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Youth employment: What works

International Youth Day – marked on August 12 – sets the spotlight on the pressing challenges faced by young people. ILO News looks at practices that can help turn around the dramatic youth employment situation.

Analysis | 09 August 2012
GENEVA (ILO News) – Promoting youth employment has become a top priority for many governments at a time when 75 million young people worldwide are jobless.

The ILO has warned of a “scarred” generation of young workers facing a dangerous mix of high unemployment, increased inactivity and precarious work in developed countries, as well as persistently high working poverty in the developing world.

International Youth Day, marked every year on August 12, aims at drawing attention to issues affecting young people worldwide. It is also an opportunity to highlight some of the policies and practices that can help tackle the youth jobs crisis.

Youth guarantees

Programmes that guarantee young people will get a job, education or training have shown good results in a number of countries.

In Finland, the success rate of the youth guarantee scheme is estimated at more than 80 per cent. A registered youth has to be offered a job, academic education, vocational training, or another measure to improve job prospects within three months of unemployment.

In some countries, similar programmes focus more on enhancing educational attainment to improve future employability. In New Zealand, the objective of the Youth Guarantee initiative is to improve transitions between school, tertiary education and work, by providing improved access to study to 16- and 17-year-olds not currently in education.

Vocational education and training

Technical and vocational education and training (TVET) can play a central role in preparing young people for work, provided the programmes reflect labour market needs. Several countries have undertaken reforms to make the programmes more relevant to today’s world of work.

In China, more than 3,000 “skilled workers’ schools” offer comprehensive vocational training courses. Nearly 95 per cent of graduates – there were close to 400 million in 1998 – find jobs.

Viet Nam is diversifying its vocational training to include full-time and regular training, mobile training, and training in enterprises and in traditional craft villages - small communities whose inhabitants work together to make specific goods.

The dual system – which combines school-based education with in-company training – is typical of Austria, Denmark, Germany and Switzerland, and more recently Norway. Denmark and Switzerland are among the OECD countries with the lowest unemployment rates for youth, while Austria is well below the OECD average.

Anticipating skills needs

Anticipating future skills needs is the first building block of strong training and skills strategies.

The United Kingdom Commission for Employment and Skills (UKCES) provides labour market information and advises local governments on skills policies. It is a public body made up of employers, trade unions, government and civil society representatives.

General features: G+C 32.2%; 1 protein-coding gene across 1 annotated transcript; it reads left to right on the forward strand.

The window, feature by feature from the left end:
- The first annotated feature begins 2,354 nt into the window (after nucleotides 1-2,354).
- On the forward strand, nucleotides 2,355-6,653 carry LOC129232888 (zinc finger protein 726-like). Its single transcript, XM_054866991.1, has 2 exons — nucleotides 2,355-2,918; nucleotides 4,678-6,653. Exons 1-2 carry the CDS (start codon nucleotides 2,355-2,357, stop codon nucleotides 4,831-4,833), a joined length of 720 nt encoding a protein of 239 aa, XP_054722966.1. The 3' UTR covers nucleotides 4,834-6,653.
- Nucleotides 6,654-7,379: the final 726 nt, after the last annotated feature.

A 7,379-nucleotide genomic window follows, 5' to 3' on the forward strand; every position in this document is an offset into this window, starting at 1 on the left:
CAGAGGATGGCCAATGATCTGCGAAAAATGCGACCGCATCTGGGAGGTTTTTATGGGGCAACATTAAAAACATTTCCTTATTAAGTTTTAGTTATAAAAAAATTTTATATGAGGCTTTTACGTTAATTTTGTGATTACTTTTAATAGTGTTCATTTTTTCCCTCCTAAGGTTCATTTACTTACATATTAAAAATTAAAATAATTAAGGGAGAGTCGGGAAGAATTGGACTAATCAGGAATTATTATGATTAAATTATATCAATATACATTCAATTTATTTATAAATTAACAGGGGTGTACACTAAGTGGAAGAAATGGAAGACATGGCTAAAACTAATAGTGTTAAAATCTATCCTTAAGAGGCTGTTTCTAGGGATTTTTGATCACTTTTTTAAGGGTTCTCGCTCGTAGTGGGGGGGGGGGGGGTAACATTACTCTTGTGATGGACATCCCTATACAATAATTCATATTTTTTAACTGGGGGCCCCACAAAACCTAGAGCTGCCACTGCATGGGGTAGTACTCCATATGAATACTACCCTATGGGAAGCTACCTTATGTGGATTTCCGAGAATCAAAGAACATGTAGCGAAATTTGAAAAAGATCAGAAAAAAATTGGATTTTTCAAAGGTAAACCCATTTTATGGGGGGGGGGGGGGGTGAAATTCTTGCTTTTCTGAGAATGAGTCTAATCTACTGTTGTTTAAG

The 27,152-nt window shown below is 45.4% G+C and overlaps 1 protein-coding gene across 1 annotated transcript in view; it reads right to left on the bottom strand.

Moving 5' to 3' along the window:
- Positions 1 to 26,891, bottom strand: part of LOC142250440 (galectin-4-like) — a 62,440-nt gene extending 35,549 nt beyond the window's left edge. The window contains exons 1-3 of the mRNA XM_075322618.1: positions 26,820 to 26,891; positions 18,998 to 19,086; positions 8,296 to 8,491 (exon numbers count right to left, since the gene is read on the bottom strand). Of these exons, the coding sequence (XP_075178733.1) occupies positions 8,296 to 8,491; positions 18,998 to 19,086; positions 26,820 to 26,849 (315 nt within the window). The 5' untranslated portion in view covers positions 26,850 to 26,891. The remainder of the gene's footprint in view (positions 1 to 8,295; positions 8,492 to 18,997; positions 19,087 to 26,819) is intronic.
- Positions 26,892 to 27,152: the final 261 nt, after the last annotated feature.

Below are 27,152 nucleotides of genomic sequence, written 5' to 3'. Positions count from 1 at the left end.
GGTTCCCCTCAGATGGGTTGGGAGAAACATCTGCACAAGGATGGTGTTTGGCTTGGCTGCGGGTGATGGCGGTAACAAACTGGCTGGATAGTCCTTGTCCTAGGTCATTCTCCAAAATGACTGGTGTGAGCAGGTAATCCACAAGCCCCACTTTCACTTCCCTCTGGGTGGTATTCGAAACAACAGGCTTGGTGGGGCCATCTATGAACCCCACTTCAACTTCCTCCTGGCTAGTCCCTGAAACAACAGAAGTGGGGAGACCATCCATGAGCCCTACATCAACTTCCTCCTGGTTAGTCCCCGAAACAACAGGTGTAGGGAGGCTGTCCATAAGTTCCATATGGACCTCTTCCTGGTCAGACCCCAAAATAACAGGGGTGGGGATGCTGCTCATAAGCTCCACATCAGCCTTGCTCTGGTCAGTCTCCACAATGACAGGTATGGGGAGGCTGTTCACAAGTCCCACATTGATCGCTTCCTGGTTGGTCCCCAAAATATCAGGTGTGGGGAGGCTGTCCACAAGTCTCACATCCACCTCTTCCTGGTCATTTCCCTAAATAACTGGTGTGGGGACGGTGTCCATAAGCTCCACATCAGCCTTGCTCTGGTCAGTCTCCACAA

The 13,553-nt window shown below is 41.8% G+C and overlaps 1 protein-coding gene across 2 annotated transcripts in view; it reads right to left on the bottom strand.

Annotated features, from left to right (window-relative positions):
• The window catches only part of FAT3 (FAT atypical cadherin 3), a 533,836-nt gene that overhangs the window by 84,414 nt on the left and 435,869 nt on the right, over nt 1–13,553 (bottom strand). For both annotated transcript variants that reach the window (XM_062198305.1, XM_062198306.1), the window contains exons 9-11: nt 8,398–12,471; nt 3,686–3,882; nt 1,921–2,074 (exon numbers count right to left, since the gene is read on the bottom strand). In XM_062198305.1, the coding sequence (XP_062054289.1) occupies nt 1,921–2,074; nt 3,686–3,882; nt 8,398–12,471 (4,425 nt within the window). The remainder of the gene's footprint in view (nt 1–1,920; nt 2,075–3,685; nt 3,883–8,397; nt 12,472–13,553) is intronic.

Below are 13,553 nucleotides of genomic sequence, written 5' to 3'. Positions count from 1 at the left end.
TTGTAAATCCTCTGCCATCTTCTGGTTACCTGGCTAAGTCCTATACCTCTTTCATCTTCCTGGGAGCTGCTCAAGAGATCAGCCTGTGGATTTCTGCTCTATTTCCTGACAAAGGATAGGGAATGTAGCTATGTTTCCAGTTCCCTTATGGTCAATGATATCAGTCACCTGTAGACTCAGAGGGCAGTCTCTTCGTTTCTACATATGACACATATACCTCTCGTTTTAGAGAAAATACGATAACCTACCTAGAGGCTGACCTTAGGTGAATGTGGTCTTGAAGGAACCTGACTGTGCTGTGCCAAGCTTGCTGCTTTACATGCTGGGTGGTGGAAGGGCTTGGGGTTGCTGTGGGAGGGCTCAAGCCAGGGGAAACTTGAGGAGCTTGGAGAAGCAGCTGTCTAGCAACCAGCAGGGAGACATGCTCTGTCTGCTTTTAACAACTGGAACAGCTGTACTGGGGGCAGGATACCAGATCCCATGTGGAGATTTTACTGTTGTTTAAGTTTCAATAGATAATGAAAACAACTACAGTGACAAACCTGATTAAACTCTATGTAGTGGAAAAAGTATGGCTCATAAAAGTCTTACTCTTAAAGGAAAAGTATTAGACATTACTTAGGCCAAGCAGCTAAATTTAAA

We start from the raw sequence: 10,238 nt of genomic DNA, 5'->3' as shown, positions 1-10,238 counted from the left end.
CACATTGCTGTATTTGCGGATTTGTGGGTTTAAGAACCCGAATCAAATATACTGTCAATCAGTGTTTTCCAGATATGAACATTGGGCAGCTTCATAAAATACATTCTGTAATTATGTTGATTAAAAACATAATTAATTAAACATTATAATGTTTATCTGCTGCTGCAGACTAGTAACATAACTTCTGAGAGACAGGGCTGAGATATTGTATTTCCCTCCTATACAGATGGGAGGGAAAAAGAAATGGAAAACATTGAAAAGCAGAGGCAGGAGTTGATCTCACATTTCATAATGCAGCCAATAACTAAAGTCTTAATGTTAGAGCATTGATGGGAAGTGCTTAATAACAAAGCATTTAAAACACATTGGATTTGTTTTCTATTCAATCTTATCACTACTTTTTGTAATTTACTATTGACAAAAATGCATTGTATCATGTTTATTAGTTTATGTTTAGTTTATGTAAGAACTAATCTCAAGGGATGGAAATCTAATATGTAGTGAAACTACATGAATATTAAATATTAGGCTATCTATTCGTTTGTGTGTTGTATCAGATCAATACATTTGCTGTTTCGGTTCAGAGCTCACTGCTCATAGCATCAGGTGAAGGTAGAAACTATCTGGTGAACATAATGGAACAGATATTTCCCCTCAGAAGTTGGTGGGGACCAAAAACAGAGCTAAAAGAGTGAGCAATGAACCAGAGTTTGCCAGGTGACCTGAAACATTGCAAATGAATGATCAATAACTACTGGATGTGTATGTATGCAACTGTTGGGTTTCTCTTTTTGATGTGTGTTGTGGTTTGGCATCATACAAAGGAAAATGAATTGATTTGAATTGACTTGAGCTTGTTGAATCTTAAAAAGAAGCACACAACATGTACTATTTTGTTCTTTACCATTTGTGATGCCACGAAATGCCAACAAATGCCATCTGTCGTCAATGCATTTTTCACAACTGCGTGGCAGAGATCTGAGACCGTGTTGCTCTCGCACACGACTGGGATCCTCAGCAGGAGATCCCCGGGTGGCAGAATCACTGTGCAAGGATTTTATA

The Republic of Korea’s sustained growth pattern has been attributed in part to a government-led skills development system designed to ensure industry gets the skilled workforce it needs. Investment in a well-educated and highly skilled workforce has been an integral part of encouraging the adoption of new technologies.

Expanded Public Works Programme

South Africa is plagued with 50 per cent youth unemployment, high levels of poverty and inadequate skills. In 2004, the government introduced the labour-intensive Expanded Public Works Programme (EPWP) to provide income relief through temporary work. The programme helps develop marketable skills and entrepreneurship capacities among marginalized sections of society. In 2010–11, it created some 200,000 full-time jobs, half of which went to youth. The government receives technical support from the ILO in the design and implementation of EPWP.

Wage subsidies

Wage subsidies and other financial incentives - such as temporary social security exemptions - for employers who recruit young people can help improve school-to-work transitions. In France and Italy, financial incentives are granted to employers who recruit and provide on-the-job training to young jobseekers. Wage subsidies work best when they are designed to address specific labour market disadvantages faced by young people and when they are provided for a limited period of time.

Reforms to help transitions to formal employment

Following the economic crisis that rocked the country in the early 2000s, the Government of Argentina introduced reforms to address high-levels of informality. These included legislation giving small and micro enterprises a 12 month reduction in social security contributions for new recruits. Another law established sanctions for enterprises exploiting apprentices and young workers. Specific measures also were adopted to curb informality in the most affected occupations, such as simplifying the registration of domestic workers.

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